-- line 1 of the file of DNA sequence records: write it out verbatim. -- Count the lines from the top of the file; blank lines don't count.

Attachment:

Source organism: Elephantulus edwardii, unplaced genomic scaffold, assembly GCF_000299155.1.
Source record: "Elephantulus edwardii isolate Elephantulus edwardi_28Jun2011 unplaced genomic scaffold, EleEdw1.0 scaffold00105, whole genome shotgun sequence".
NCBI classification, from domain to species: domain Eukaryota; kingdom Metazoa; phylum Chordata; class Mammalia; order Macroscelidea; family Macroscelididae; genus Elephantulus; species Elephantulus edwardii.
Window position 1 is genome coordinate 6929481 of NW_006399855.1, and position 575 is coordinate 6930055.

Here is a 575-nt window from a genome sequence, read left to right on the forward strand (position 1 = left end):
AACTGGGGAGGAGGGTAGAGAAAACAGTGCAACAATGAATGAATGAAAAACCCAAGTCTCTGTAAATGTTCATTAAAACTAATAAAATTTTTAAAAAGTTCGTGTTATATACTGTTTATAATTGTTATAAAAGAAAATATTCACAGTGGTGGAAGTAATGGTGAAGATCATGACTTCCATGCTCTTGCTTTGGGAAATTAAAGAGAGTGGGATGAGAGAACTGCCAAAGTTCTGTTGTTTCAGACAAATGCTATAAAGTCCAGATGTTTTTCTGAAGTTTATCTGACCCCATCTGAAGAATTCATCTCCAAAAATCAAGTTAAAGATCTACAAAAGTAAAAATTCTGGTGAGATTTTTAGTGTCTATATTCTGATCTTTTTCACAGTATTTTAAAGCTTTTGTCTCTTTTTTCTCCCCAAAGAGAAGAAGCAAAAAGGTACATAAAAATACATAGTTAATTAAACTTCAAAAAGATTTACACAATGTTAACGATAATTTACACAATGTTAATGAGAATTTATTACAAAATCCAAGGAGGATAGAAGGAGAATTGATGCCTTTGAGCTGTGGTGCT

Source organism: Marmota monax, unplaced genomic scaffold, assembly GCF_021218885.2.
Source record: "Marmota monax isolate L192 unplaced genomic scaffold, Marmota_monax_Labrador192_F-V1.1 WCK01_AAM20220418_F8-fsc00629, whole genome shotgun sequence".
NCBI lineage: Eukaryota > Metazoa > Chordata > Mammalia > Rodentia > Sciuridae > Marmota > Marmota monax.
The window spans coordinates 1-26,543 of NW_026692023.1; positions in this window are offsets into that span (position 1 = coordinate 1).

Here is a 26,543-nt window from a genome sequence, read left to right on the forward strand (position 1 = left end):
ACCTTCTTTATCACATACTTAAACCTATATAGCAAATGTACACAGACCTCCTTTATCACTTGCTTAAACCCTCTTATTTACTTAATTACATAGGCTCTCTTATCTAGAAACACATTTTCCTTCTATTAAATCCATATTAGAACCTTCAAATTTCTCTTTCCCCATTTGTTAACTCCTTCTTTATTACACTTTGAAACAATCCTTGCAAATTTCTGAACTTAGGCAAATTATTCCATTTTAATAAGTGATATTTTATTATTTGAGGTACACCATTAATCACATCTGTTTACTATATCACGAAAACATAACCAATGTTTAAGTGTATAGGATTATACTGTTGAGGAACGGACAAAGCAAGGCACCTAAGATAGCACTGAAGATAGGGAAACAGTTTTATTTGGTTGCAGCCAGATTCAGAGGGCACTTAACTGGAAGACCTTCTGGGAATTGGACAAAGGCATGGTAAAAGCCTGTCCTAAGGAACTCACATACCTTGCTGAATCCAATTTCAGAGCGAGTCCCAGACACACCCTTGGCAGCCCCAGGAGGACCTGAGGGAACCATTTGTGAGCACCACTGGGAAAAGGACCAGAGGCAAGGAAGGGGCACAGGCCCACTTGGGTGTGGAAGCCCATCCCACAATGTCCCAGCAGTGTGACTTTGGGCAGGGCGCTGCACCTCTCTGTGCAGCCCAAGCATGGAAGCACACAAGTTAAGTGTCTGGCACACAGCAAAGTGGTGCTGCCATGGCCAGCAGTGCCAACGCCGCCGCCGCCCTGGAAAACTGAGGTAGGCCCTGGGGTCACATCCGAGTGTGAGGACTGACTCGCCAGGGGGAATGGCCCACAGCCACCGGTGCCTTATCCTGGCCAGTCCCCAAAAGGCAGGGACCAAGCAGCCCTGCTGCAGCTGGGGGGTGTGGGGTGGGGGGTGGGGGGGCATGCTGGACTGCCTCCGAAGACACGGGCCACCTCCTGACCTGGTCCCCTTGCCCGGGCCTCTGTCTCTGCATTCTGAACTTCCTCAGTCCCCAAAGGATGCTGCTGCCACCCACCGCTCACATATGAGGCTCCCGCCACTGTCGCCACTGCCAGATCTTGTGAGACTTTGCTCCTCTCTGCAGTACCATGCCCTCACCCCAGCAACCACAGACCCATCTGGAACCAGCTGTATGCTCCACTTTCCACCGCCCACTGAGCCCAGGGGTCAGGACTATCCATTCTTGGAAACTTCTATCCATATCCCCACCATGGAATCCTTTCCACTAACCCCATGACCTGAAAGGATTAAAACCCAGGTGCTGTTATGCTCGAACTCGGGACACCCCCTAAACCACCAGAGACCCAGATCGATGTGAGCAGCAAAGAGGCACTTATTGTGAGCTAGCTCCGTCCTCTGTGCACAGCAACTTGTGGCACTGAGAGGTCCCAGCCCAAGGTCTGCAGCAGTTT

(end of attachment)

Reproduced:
Source organism: Elephantulus edwardii, unplaced genomic scaffold, assembly GCF_000299155.1.